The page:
Ancient Chinese bronzes are no longer alien to Western eyes. Fine Chinese bronzes and ceramics, often used in ceremonial and ancestor-worship rituals, command extraordinary prices these days. Auction houses such as Sotheby’s, Christie’s and Bonhams have raked in record-breaking prices for Chinese bronzes recently. Bloomberg reported a 3,000-year-old bronze ritual food vessel sold for US$12 million in London in October 2013. In Hong Kong, also in October 2013, a gilt-bronze seated Buddha sold for US$30.5 million at Sotheby’s. In March 2013, Christie’s collected US$1.26 million for a 5.5-inch bronze vessel from the Shang Dynasty and a circa 1700 8-inch pear-shaped vase with blue underglaze for US$3.82 million.


Who is buying? In 2012, 70 percent of Chinese art sold at the leading auction houses were bought by Chinese buyers from mainland China, Hong Kong, Macau and Taiwan. Collectors have always treasured antiquities both for their beauty and as mementos of the past. However, until the introduction of archaeology in the early 20th century, there was not much contextual meaning given to these cultural artifacts. One can say history offers a factual timeline, and archaeology is the physical manifestation.

There are approximately 400,000 archaeological sites in China of which only 70,000 have been recognized as such. China’s archaeology has mainly been off-limits to Westerners. Important scholarly research on Chinese archaeology and cultural history that, until now, had been published only in Chinese will soon be available to English readers. In early 2014, Minnetonka-based East View Press* will translate into English and publish current issues of the award-winning Chinese journal “Wenwu” as “Chinese Cultural Relics” on a quarterly basis. “Wenwu” has been in publication since the 1950s.

Xie Nien Lin, East Asian librarian at Dartmouth College, quoted one professor saying, “It [Wenwu] is the oldest and one of the three most important top-tier Chinese journals in the field of Chinese archaeology and antiquities. It contains more research articles than similar journals. The publication of ‘Chinese Cultural Relics’ will allow non-Chinese-speaking scholars to gain access to ‘Wenwu’s’ valuable information.”
Each issue of “Chinese Cultural Relics” covers current archaeological work being done in China, such as the inscribed bronzes of the Shang and Zhou Dynasties and the Tsinghua Collection of Bamboo Slip manuscripts. Each issue will include high quality, detailed photographs and hand-drawn illustrations.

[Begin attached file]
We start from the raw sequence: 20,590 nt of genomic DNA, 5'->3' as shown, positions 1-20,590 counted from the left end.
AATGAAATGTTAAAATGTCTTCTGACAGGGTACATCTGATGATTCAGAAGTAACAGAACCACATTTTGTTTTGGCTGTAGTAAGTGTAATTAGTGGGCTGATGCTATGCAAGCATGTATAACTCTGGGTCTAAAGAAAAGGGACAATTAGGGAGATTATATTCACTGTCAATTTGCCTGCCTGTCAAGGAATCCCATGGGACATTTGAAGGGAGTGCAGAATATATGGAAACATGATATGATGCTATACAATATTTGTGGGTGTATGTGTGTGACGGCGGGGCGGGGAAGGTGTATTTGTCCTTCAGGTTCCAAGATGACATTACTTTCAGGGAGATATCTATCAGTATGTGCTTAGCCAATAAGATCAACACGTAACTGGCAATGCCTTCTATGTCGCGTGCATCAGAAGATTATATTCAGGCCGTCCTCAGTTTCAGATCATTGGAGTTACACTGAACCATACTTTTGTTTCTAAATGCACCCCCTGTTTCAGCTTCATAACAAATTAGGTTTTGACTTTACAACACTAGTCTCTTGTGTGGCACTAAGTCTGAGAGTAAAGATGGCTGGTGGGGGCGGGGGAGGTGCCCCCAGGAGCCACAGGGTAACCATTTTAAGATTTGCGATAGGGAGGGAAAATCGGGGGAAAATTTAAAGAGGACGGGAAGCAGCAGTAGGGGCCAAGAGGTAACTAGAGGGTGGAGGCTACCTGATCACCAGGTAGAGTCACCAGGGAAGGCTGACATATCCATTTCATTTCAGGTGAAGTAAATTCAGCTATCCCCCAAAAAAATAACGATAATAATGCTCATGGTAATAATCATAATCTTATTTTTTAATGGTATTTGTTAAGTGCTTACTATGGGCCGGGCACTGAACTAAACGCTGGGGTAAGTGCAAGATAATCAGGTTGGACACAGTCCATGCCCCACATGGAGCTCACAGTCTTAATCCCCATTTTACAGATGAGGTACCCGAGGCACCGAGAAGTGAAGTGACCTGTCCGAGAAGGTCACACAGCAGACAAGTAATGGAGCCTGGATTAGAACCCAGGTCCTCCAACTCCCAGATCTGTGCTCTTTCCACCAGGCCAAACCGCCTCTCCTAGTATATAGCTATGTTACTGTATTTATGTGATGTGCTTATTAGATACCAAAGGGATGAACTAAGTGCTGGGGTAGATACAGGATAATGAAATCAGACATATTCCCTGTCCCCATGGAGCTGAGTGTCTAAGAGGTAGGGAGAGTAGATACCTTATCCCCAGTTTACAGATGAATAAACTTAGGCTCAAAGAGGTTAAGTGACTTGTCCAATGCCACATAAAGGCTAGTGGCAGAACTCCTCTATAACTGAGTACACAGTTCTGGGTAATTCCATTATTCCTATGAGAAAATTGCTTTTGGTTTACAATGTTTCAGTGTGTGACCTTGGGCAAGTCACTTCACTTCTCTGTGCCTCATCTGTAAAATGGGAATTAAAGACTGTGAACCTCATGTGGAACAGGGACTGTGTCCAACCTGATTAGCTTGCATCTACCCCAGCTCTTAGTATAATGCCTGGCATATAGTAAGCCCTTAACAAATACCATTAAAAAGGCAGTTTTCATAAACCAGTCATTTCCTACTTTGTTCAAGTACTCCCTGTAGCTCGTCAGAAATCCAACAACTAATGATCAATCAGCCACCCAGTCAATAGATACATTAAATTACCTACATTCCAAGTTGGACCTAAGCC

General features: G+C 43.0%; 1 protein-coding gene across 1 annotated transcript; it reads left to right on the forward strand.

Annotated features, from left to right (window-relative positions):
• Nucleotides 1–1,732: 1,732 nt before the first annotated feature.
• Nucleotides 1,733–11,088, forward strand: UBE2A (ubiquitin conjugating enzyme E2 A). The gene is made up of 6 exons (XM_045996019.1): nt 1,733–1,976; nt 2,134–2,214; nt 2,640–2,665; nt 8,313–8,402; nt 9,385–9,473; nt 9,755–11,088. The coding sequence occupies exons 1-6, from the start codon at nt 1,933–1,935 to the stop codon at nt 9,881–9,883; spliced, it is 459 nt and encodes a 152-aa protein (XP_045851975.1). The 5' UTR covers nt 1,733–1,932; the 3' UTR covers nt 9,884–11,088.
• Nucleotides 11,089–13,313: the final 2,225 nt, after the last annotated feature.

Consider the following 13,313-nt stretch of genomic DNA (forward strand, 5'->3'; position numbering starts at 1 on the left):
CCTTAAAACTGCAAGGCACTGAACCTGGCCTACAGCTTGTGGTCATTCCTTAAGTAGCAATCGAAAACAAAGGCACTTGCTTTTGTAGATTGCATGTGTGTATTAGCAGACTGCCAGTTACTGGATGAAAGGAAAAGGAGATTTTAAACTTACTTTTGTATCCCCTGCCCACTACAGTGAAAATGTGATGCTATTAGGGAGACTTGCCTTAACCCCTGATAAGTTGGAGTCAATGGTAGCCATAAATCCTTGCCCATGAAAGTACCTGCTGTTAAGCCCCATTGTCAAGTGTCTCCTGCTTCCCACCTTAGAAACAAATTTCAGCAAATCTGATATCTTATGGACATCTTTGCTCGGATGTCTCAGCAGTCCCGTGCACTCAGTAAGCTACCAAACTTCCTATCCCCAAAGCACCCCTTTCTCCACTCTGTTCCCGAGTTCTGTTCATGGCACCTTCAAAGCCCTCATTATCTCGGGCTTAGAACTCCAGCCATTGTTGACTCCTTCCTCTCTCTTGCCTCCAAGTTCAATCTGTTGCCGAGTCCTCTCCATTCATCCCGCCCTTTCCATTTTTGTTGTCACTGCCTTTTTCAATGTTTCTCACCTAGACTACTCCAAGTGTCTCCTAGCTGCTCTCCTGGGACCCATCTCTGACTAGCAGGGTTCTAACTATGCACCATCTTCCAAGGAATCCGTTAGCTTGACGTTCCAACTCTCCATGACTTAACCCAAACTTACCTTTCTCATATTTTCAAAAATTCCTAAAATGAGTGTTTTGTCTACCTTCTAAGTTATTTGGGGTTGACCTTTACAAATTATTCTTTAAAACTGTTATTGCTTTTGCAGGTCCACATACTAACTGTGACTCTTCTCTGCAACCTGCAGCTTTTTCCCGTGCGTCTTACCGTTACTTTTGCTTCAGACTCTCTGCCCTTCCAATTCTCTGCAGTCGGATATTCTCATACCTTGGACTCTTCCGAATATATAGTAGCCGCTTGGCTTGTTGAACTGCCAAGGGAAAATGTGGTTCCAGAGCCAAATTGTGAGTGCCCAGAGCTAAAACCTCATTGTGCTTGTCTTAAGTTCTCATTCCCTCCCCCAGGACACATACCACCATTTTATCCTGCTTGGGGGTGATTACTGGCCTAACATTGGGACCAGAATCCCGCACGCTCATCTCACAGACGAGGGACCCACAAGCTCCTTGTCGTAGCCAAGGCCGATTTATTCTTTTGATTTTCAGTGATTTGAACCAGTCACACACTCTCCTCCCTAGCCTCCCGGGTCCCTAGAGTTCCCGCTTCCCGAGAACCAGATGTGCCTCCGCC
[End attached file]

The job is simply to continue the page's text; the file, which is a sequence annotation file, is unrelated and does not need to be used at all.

“The beautiful photos and illustrations of architectural features and the finds associated with the excavation are amazing. However, for us, it is very helpful to have articles such as ‘Conservations and studies of tombs with murals of Tang Dynasty in Guanzhong Region,’ which focus specifically on conservation,” said Sheila Cummins of the Getty Conservation Institute.

Close to approximately 9,000 museums and academic institutions in the world currently subscribe to the Chinese “Wenwu.” Winner of many Chinese publishing awards, “Wenwu” is recognized in Chinese publishing circles as “the scientific journal with most international influence.” With interest in Chinese antiquities growing globally, the English translation, “Chinese Cultural Relics,” will make it possible for non-Chinese readers to learn about China, its archaeological findings and cultural history.
The Xian terracotta warriors touring museums around the world have certainly raised visibility of China’s rich cultural past and historical artifacts. Kent D. Lee, East View’s founder and CEO, says, “Study of and interest in Chinese archaeology and cultural relics are no longer restricted to specialists and those who can read Chinese. With the upcoming publication of ‘Chinese Cultural Relics,’ a treasure trove of vital information in this field will be accessible to everyone interested in learning more about China and its amazing history.”

So before you succumb to temptation on the Internet or on an overseas trip to buy a piece of Chinese culture, do some in-depth research with the resources available.

And, a word of caution: Since 2009, the mainland Chinese government has prohibited the export of Chinese antiques produced before 1911. President George W. Bush signed an executive order before he left office restricting the importation of Chinese antiques that are more than 250 years old. Understand the risks and calculate the probability of finding a genuine Chinese antique!

*East View has a long history of making authoritative journals, books and maps from Eurasia accessible through English translation. “Chinese Cultural Relics” is an extension of this tradition and will be available both in print and online. Sample article and contents for the premiere issue and additional information can be found at

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